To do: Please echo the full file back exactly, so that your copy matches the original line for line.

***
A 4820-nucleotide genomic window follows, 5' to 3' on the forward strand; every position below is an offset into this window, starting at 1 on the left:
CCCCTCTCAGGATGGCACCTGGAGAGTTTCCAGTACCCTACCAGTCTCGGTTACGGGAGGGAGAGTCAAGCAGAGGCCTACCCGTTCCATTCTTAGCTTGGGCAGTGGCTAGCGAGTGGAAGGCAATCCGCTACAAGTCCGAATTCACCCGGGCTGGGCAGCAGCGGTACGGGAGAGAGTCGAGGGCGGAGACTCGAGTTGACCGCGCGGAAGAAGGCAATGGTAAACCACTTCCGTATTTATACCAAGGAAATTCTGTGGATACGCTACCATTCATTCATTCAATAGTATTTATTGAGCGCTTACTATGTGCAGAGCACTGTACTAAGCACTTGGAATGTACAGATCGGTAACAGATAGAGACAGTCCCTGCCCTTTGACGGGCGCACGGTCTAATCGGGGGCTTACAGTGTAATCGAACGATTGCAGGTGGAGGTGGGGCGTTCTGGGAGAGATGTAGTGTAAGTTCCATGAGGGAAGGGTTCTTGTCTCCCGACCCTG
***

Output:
A 4820-nucleotide genomic window follows, 5' to 3' on the forward strand; every position below is an offset into this window, starting at 1 on the left:
CCCCTCTCAGGATGGCACCTGGAGAGTTTCCAGTACCCTACCAGTCTCGGTTACGGGAGGGAGAGTCAAGCAGAGGCCTACCCGTTCCATTCTTAGCTTGGGCAGTGGCTAGCGAGTGGAAGGCAATCCGCTACAAGTCCGAATTCACCCGGGCTGGGCAGCAGCGGTACGGGAGAGAGTCGAGGGCGGAGACTCGAGTTGACCGCGCGGAAGAAGGCAATGGTAAACCACTTCCGTATTTATACCAAGGAAATTCTGTGGATACGCTACCATTCATTCATTCAATAGTATTTATTGAGCGCTTACTATGTGCAGAGCACTGTACTAAGCACTTGGAATGTACAGATCGGTAACAGATAGAGACAGTCCCTGCCCTTTGACGGGCGCACGGTCTAATCGGGGGCTTACAGTGTAATCGAACGATTGCAGGTGGAGGTGGGGCGTTCTGGGAGAGATGTAGTGTAAGTTCCATGAGGGAAGGGTTCTTGTCTCCCGACCCTG